[Read more here:]

A contribution to balancing the exuberance of many public economists (including Milton Freidman, etc) when they idolise the “Market”, and their critics who denounce “Markets” as if they are the “Enemy”.

Friday, July 14, 2017

Three Examples of the Misuse of Adam Smith’s Literary Metaphor in Today’s Economic’s Advice

Laura Kreutzer posts (14 July) in Private Equity News HERE
Adam Smith and the Wealth of Limited Partners
The declining returns expected by some investors won't necessarily limit the flow of capital into private equity”
… Back in 1776, Adam Smith published his groundbreaking treatise, The Wealth of Nations, forming the foundation of classical economics and underscoring the importance of market forces, what he refers to as the "invisible hand," in driving supply and demand.
NOTE: May have been lifted from below…
Norma Cohen posts HERE
Beware when independent financial advice is not independent
Choice is futile in opaque markets only understood by specialists, writes Norma Cohen
“The other element of advice of course, is that it assumes that the body receiving it has choices to make. Choice is what Adam Smith described as “the invisible hand” that creates markets. Choice enables rewards to be delivered to producers of the best products at the best prices. Inefficient producers fail, and rightly so. …
…But when markets are so opaque that only specialists understand them, choice becomes meaningless unless accompanied by advice as defined by the Oxford Dictionary. Earlier this week, Nobel Prize-winning economist Angus Deaton, in a paper for the Royal Economic Society, said that the failure of the US healthcare market is akin to that in financial services. “Choice is unproblematic, and little recognition is given to the possibility that people might choose badly,” he wrote. “In such a world, well-informed consumers will drive out deceptive insurance policies, just as consumers will drive out financial advisers whose investment vehicles are designed to profit the advisers, not the investors.” Of course, that is not what happened in either the US or the UK and the results are unfolding rapidly. …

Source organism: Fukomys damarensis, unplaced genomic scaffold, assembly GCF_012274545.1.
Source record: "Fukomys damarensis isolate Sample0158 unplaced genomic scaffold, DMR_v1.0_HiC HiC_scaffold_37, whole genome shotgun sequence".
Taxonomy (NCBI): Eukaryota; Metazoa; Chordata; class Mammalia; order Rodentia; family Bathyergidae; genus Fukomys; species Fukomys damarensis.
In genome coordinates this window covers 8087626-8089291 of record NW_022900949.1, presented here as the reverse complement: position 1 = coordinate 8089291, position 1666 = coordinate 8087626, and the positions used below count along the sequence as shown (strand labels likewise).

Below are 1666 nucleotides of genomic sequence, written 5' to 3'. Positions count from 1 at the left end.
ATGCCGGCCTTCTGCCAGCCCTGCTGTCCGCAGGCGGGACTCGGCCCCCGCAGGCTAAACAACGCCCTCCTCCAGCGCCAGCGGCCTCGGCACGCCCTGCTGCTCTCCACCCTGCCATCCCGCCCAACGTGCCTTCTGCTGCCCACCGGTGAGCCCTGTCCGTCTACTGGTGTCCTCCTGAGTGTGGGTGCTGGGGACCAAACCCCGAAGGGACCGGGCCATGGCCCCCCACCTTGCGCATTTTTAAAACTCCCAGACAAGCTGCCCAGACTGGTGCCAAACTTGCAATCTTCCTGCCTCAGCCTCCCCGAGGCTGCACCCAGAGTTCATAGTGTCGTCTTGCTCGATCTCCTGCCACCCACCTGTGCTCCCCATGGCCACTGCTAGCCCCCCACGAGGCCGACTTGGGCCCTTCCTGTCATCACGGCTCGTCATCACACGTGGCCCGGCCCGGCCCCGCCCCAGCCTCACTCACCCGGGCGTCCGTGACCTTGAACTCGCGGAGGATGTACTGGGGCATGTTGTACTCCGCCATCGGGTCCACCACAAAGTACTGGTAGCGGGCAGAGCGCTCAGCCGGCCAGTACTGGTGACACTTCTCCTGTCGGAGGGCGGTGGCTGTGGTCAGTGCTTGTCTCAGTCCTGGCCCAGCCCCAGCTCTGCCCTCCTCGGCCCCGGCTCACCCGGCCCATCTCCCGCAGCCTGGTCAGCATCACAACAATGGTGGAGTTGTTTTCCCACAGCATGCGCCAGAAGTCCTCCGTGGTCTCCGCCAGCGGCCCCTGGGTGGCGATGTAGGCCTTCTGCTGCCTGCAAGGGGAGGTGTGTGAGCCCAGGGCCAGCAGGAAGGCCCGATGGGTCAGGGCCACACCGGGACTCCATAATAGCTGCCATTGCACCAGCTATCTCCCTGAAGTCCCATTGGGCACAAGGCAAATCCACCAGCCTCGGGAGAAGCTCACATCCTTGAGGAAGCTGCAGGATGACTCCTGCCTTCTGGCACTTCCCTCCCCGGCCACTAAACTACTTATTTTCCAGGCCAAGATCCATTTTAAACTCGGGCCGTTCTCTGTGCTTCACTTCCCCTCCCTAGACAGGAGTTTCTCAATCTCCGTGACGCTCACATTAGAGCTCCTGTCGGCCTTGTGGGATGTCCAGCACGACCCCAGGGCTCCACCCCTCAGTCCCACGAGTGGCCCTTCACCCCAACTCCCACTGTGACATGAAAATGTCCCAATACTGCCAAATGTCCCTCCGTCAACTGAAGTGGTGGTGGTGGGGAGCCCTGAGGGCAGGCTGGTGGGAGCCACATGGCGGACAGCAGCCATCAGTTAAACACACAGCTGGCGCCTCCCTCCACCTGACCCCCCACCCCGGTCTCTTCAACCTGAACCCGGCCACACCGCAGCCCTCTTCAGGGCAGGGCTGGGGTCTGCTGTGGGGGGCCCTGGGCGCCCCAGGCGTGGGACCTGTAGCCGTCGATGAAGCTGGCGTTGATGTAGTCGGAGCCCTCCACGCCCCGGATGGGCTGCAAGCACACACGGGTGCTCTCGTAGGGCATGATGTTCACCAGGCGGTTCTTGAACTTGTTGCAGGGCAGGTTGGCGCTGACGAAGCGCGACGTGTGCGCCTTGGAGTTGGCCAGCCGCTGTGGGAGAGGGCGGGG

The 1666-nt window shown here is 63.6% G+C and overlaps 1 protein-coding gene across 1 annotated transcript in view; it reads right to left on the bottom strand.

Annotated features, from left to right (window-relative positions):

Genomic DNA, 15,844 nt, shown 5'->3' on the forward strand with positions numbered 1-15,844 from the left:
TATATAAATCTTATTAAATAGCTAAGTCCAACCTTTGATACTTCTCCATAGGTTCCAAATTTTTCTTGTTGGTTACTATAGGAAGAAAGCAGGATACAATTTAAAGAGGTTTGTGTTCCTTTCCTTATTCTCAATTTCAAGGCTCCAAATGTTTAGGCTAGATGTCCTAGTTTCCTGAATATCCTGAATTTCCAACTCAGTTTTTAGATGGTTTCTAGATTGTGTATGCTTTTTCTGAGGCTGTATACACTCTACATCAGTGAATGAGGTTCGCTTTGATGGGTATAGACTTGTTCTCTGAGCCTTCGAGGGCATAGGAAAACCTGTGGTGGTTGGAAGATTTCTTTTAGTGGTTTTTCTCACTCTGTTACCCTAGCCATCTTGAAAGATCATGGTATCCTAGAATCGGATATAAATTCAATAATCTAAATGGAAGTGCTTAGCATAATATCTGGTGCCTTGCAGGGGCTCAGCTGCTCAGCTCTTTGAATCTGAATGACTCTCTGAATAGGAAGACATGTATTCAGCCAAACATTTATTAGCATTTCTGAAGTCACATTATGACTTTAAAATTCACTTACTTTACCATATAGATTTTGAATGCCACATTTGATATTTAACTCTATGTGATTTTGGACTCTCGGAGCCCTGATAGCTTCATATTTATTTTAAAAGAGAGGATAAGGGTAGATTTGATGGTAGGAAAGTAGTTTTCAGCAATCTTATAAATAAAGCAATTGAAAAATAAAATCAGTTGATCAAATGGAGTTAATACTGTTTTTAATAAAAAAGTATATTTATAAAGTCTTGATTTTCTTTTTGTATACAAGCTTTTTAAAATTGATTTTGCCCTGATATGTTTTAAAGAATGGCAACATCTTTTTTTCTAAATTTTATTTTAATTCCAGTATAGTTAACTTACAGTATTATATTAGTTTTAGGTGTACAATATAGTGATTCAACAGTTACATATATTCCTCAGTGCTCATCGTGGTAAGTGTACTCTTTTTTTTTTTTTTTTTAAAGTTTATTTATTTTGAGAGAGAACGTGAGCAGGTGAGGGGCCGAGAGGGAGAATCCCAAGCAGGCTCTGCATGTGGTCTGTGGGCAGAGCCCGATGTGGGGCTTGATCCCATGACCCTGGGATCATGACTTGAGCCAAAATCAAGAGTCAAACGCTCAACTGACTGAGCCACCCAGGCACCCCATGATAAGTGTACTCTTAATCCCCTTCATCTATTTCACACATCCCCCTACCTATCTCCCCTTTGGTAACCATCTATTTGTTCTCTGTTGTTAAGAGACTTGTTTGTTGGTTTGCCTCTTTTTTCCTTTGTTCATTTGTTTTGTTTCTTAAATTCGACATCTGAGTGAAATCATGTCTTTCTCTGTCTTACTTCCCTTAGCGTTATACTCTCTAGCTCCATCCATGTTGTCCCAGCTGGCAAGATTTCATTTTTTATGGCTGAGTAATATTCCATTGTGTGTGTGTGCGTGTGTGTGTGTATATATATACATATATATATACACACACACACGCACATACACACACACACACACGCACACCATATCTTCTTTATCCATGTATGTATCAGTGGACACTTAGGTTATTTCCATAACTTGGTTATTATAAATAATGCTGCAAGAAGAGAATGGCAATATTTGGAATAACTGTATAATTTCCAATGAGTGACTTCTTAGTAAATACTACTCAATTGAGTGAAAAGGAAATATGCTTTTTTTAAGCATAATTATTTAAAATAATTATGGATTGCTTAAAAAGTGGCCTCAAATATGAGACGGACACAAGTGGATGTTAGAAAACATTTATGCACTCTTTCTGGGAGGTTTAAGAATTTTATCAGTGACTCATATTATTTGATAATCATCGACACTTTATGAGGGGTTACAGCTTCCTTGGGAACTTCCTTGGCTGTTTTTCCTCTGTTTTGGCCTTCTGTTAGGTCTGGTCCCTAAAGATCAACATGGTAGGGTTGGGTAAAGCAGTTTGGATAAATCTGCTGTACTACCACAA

Norma Cohen is the Financial Times’ former demography correspondent and is a PhD candidate at Queen Mary University of London
Susan Kirwin posts on Cision HERE
"Looking ahead, the compensation component should see further pressure, as it captures the lagged impacts of the recent tightening in Canadian labour markets on wage settlements," says Mr. Shenfeld. "In addition to that invisible hand of markets, higher minimum wages in Ontario, BC and Alberta will be kicking into labour costs in the next two years."
Three examples in this morning’s press (courtesy of Google Alerts).
1: “the "invisible hand," in driving supply and demand.”
2 “the invisible hand” that creates markets”.
3 “invisible hand of markets”.
All written by competent economists to be read in journals read by professional players in financial markets.
To what do the writers and their readers credit today’s ubiquitous invisible hand to do its supposed work? 
Three questions:
1 In what way is Adam Smith’s use of ‘an invisible hand’ related to 21st century markets? It was not a metaphor for supply nor demand in Adam Smith’s usage of it. Neither ‘supply’ nor ‘demand’ was mentioned by Smith.
2 Why did nobody, either among Smith’s closest collleagues while he was alive, nor among the major 19th-century political economists after he had died in 1790, mention or discuss the Smith’s use the ‘invisible hand’ in their own major works on political economy, published in the 19th century. They all failed to mention the invisible hand metaphor. Yet all of them commented in detail on Smith’s Wealth of Nations without them mentioning the so-called significance of Smith’s metaphor,  certainly until after the 1890s, when isolated mentions began to appear, without any of them claiming anything special about it.

3 Where did the modern obsession with Smith’s isolated reference to the ‘invisible hand’ appear from? We can date it precisely. Paul Samuelson claimed it was a reference to people’s ‘greed’ that affected their behaviour in markets in his popular textbook on Economics 101 published by McGraw-Hill in 1948. The false notion spread that ‘greed is good’, which was never an idea of Adam Smith.